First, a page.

Structural aspects of human lactoferrin in the iron-binding process studied by molecular dynamics and small-angle neutron scattering

  • Lilia Anghel
  • Aurel Radulescu
  • Raul Victor ErhanEmail author
Open Access
Regular Article


Lactoferrin is a non-heme protein known for its ability to bind tightly Fe(III) ions in various physiological environments. Due to this feature lactoferrin plays an important role in the processes of iron regulation at the cellular level preventing the body from damages produced by high levels of free iron ions. The X-ray crystal structure of human lactoferrin shows that the iron-binding process leads to conformational changes within the protein structure. The present study was addressed to conformation stability of human lactoferrin in solution. Using molecular dynamics simulations, it was shown that Arg121 is the key amino acid in the stabilization of the Fe(III) ion in the N-lobe of human lactoferrin. The small-angle neutron scattering method allowed us to detect the structural differences between the open and closed conformation of human lactoferrin in solution. Our results indicate that the radius of gyration of apolactoferrin appears to be smaller than that of the hololactoferrin, \(R_{g}=24.16(\pm 0.707)\) Å and \(R_{g}= 26.20(\pm 1.191)\) Å, respectively. The low-resolution three-dimensional models computed for both forms of human lactoferrin in solution also show visible differences, both having a more compact conformation compared to the high-resolution structure.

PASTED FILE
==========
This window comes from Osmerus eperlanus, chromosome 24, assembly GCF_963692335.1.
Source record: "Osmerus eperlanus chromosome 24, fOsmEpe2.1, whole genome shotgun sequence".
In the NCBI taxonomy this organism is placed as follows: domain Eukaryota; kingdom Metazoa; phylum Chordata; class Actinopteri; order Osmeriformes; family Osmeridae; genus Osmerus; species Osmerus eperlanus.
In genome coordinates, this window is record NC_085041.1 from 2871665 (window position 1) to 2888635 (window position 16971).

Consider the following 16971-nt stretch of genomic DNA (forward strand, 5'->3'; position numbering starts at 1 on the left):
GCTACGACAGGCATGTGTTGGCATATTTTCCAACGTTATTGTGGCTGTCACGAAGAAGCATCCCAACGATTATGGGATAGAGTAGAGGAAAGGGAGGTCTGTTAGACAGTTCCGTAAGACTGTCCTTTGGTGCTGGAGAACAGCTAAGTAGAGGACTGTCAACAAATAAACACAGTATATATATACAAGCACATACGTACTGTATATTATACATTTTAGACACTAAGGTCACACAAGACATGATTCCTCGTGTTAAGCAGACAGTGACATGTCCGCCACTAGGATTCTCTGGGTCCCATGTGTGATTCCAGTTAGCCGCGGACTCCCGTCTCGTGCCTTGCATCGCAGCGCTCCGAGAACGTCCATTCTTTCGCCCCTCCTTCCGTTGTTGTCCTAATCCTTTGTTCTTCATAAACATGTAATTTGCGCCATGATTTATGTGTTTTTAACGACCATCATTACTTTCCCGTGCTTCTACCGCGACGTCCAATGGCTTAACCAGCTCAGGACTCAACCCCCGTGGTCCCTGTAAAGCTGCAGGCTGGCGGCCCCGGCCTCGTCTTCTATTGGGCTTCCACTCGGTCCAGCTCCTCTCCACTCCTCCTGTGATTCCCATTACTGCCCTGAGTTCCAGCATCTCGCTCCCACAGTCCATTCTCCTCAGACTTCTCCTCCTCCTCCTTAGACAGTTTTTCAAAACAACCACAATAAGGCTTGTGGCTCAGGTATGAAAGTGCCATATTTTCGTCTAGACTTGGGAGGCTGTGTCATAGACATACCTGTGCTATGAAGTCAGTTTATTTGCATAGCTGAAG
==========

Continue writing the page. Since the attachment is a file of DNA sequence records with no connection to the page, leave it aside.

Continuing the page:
Graphical abstract


Soft Matter: Self-organisation and Supramolecular Assemblies 


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Copyright information

© The Author(s) 2018
Corrected Publication November 2018

Open Access This article is distributed under the terms of the Creative Commons Attribution 4.0 License (, which permits unrestricted use, distribution, and reproduction in any medium, provided the original work is properly cited.

Authors and Affiliations

  • Lilia Anghel
    • 1
  • Aurel Radulescu
    • 2
  • Raul Victor Erhan
    • 3
    • 4
    Email author
  1. 1.Institute of Chemistry (ICh)ChisinauRepublic of Moldova
  2. 2.Jülich Centre for Neutron Science (JCNS) at Heinz Maier-Leibnitz Zentrum (MLZ)Forschungszentrum Jülich GmbHGarchingGermany
  3. 3.Neutron materials characterization (NØYTRON)Institute for Energy Technology (IFE)KjellerNorway
  4. 4.Horia Hulubei National Institute for R&D in Physics and Nuclear Engineering (IFIN-HH)Bucharest - MagureleRomania

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